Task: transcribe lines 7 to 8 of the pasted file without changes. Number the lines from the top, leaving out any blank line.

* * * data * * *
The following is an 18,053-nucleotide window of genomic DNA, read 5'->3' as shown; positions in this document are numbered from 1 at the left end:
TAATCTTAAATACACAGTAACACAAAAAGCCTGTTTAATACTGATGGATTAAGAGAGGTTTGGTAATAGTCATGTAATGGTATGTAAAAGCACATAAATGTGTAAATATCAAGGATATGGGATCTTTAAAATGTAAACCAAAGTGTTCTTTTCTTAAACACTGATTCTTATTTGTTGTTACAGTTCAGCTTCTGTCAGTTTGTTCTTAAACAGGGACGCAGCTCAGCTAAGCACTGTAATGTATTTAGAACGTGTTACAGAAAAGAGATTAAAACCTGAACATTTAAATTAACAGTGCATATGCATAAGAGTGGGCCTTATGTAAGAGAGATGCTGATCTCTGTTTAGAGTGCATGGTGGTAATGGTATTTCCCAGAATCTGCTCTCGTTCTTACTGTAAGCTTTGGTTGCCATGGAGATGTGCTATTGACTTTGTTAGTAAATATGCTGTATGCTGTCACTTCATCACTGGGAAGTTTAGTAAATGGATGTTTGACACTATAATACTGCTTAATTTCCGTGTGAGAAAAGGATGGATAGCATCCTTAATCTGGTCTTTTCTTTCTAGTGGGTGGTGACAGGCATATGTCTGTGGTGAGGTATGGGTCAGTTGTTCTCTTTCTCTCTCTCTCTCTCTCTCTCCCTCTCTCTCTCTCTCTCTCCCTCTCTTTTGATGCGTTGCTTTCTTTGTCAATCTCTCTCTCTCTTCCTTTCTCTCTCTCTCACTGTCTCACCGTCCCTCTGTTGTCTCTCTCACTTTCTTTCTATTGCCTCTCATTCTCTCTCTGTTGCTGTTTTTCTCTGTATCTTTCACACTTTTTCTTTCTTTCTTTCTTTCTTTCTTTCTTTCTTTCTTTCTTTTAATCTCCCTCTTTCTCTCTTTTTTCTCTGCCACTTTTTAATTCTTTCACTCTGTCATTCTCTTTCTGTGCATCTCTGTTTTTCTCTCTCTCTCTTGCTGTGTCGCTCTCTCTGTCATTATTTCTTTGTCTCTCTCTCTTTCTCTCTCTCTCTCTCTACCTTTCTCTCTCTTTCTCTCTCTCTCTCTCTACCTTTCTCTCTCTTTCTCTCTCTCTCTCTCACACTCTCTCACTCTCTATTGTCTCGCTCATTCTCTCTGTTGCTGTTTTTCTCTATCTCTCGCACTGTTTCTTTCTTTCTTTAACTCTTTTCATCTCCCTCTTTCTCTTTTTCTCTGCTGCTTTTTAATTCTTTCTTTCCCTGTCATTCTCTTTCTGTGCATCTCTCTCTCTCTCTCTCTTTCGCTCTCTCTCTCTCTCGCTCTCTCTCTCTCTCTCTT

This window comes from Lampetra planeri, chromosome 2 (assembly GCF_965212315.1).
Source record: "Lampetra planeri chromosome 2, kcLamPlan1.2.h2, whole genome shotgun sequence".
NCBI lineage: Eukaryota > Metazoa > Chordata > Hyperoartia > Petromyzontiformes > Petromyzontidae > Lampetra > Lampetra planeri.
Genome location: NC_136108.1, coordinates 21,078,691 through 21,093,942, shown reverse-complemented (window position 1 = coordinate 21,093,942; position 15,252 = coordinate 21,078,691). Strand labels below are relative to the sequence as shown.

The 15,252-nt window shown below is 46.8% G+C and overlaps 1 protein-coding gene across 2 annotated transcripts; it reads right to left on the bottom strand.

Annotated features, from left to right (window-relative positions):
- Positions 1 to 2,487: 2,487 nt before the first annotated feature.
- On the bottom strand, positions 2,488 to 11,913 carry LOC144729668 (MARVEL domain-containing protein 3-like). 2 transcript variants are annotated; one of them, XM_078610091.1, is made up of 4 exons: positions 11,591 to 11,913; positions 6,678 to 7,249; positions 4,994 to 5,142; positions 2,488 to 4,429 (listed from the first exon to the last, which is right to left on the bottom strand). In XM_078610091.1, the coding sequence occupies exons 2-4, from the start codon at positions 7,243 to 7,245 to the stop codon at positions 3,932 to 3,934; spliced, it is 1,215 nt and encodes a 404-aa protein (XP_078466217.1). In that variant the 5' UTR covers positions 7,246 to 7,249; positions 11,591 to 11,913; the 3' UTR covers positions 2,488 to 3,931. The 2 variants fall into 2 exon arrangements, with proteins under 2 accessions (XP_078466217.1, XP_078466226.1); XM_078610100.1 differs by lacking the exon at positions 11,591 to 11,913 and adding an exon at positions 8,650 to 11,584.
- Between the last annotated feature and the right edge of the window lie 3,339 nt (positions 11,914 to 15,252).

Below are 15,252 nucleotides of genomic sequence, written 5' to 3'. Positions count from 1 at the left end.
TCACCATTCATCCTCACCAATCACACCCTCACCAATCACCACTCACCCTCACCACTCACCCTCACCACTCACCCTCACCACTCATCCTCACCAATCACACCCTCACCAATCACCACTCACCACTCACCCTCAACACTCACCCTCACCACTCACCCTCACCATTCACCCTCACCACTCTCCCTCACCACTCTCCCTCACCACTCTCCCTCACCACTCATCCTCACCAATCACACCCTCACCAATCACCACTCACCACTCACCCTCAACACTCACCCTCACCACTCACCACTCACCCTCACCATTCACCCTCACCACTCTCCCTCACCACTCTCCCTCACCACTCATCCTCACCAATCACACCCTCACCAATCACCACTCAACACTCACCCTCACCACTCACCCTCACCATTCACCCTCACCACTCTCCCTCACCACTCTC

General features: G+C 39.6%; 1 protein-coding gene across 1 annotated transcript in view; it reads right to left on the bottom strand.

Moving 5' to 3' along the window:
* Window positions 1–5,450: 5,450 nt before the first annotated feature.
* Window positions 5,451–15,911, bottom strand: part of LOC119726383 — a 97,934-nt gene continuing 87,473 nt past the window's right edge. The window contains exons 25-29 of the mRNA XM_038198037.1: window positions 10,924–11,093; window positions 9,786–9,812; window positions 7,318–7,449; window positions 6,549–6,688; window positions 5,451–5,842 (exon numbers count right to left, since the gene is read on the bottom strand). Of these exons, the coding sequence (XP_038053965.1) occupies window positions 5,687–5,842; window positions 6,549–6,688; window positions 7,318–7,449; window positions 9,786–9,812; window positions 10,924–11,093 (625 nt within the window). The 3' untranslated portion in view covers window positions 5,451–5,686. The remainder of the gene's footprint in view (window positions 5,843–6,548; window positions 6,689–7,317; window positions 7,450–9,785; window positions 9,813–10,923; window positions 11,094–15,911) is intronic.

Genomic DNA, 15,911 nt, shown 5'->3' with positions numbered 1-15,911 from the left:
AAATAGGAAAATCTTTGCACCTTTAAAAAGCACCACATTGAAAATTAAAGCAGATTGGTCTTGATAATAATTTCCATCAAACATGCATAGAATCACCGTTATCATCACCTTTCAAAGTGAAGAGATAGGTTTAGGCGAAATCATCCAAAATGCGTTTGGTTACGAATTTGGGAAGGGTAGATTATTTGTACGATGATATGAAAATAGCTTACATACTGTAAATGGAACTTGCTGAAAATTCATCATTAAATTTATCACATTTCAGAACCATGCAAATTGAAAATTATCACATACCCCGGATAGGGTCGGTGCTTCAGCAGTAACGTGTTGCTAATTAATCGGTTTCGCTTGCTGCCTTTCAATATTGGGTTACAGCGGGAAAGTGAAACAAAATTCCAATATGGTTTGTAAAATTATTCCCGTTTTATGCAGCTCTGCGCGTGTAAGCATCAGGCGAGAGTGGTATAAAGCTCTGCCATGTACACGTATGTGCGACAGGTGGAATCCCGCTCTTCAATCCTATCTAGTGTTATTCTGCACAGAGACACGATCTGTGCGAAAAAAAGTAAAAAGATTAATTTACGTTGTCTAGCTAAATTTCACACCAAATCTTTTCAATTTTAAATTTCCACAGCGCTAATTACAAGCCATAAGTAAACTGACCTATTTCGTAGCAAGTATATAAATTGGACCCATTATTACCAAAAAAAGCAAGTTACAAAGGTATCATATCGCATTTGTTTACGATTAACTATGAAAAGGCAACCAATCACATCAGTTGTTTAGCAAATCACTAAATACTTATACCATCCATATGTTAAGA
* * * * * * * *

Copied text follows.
The 15,252-nt window shown below is 46.8% G+C and overlaps 1 protein-coding gene across 2 annotated transcripts; it reads right to left on the bottom strand.

Annotated features, from left to right (window-relative positions):